To Kill A Mockingbird (Zoho Roots) by The Malchicks features the kind of blues rock that made the crossbreed feel so exciting back in the early to mid-1960's. In this case it is done by two teenagers (vocalist Scarlett Wrench and guitarist George Perez) who sound like they come from a time before the existence of heavy metal and hip-hop, it's very primal and very nice to hear. The album was the first project to be released last year from Côte Basque Music, a label who are dedicated to creating music, "not information storage", and do this by recording the entire project in analog from start to finish. Everything was recorded live, no multi-tracking, and done on old microphones and equipment that in the end helps give the music a bit of character. Wrench's voice still has a bit of delicate innocence, and at first it may not sound right singing songs rich with experience, especially "Little Bird", but when you listen to it as a whole you get a chance that she is very much perfect for songs like this and the guitar work from Perez. They work together very well in "I Put A Spell On You" where you can almost imagine the heat slowly crawling up your back.
I also like the fact that everything was done in analog, and I wish more artists would record like this. Teenagers singing music that is more than twice their age, singing songs that are still relevant today, even though people of their generation may not be listening. Turn off American Idol or any Idol-oriented program that may be on, the future of music belongs in the hands of The Malchicks, who respect the hard work of the past by offering again to a world starving for musical nourishment again.
(To Kill A Mockingbird will be released in the U.S. on June 10th through Zoho Music.)
The music of Chin Chin is a bit like polished soul with disco elements, basted with a funky groove that sounds like late 70's all night entertainment at parties Chin. Their self titled debut (ITS Music/Definitive Jux) sounds like a cross between Money Mark and Jamiroquai, as WIlder Zoby (keyboards and vocals), Torbitt Schwartz drums, percussion, geetur, synth and vocals), and Jeremy Wilms (bass, guitar, keyboards, and vocals) look for a groove and try to stay in there as best as they can, with accompaniment from a horn section and other musicians who make the song much more filler. Sometimes the music comes close to sounding like Afro-rock, perhaps taking hints from Antibalas.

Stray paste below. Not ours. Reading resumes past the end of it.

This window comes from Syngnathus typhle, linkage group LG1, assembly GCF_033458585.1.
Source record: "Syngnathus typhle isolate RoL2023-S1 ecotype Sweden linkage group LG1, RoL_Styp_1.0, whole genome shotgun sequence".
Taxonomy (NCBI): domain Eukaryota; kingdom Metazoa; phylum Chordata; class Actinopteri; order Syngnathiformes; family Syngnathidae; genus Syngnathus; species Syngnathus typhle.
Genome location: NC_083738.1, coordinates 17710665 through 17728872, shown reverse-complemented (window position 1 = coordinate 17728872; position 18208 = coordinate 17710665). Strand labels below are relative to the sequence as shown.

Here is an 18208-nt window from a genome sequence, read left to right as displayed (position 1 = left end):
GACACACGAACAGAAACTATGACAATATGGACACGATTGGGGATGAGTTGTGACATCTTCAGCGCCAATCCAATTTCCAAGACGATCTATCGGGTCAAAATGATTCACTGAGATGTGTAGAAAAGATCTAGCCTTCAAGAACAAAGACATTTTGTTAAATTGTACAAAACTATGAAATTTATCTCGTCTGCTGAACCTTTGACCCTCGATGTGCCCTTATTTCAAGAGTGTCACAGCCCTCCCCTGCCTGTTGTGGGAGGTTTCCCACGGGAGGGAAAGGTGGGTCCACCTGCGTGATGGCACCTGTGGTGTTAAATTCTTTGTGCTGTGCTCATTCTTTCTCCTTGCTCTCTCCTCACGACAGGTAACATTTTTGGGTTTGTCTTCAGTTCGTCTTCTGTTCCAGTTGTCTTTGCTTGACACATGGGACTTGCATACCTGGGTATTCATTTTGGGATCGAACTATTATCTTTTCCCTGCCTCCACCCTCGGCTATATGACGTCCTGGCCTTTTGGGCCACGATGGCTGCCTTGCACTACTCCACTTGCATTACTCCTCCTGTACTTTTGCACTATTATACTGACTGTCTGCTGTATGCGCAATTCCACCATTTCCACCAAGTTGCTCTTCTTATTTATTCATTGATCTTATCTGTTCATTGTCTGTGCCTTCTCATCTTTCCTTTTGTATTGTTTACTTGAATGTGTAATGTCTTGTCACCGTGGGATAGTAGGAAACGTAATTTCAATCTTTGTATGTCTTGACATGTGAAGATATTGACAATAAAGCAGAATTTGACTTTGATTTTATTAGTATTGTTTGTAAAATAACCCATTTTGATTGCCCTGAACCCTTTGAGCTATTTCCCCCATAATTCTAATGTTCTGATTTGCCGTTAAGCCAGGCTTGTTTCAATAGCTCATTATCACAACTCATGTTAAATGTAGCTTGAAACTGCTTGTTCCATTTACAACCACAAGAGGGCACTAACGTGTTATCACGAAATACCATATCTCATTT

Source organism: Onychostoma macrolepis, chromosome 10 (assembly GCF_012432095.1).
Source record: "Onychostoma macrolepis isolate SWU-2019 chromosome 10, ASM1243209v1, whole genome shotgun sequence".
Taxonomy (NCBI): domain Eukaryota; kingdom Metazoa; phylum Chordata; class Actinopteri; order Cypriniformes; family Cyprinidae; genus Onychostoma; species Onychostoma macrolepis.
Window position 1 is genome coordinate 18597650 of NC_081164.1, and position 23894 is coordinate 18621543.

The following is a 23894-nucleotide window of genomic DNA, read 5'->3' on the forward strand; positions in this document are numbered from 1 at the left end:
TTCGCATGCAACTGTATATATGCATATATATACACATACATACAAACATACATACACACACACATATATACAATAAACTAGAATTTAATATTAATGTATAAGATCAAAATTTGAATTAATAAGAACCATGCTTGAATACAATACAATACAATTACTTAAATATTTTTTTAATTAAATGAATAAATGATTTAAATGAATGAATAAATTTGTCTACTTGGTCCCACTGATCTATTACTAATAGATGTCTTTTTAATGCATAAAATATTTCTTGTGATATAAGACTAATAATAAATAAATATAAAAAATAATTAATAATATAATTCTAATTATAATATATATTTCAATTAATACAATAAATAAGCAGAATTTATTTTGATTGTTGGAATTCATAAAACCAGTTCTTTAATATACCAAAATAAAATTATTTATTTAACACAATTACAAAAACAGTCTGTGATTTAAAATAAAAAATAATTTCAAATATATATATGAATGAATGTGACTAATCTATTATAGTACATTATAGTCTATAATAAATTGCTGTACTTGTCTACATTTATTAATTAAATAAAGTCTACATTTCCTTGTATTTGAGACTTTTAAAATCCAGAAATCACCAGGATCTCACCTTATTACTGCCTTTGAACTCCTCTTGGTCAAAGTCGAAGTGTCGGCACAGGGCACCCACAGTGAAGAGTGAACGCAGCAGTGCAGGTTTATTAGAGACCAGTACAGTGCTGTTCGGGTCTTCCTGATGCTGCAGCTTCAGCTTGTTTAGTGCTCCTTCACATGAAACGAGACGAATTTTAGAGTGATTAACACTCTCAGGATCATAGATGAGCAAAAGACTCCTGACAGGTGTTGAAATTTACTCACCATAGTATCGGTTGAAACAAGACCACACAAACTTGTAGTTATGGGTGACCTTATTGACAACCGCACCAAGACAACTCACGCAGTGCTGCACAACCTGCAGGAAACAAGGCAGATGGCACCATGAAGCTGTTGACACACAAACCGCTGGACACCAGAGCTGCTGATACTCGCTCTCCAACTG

The only thing that slows them down is the amateurish qualities of some of their vocals, and when it becomes cringe worthy it's hard to tell if they're being serious or they're hoping everyone will get off on the joke. It's not a joke, but I think if the guys in Why? (the Anticon-related band) were to get funky and outward instead of folky and inward, they would pull it off better. It borders on mockery, and even those who have made fun of that falsetto in soul music (Beck Hansen and Mike Patton are great examples) didn't insult it. It's like Remy Shand on crack.
The music is great and I could listen to these guys if they just stuck to playing. The singing is irritating as hell, and maybe things sound better in a nightclub under the influence of vodka and a can of Bush's bourbon & brown sugar Grillin' Beans but... I'm not quite feeling this one.
(Chin Chin will be released on April 29th, and you can pre-order it through CD Universe.)
What's the saying, if it ain't broke don't fix it? In the case of The New Frontiers, they are a band I've never heard before but they establish a solid sound on Mending (The Militia Group) that combines rock, pop, folk, and blues sensibilities that has them sounding like a cross between Wilco, toad the wet sprocket, Radiohead without the headiness, and Death Cab For Cutie. They do this without being ashamed, and it's nice to hear a band that can do it with a smile on their faces. "Black Lungs", "Spirit And Skin", and "Who Will Give Us Love?" is the kind of music that sounds like the soundtrack to hope, the promise of a new day that Paula Abdul failed to deliver, and it comes through with great vocals, background vocals, and the kind of playing that sounds like freedom, and just a true love for the music. "The Day You Fell Apart" may sound a few shades away from Coldplay, with Nathan Pettijohn's falsetto vocals sounding a bit familiar, but when you hear a piano melody mixed in with a slide guitar that sounds like the entrance of what you've been looking for, all you can do is gawk in amazement. The New Frontiers play edgy pop that manages to stick to your ribs when the song moves to the next one, moving you to press back and play it again. A lot of the songs could easily become someone's summer soundtrack.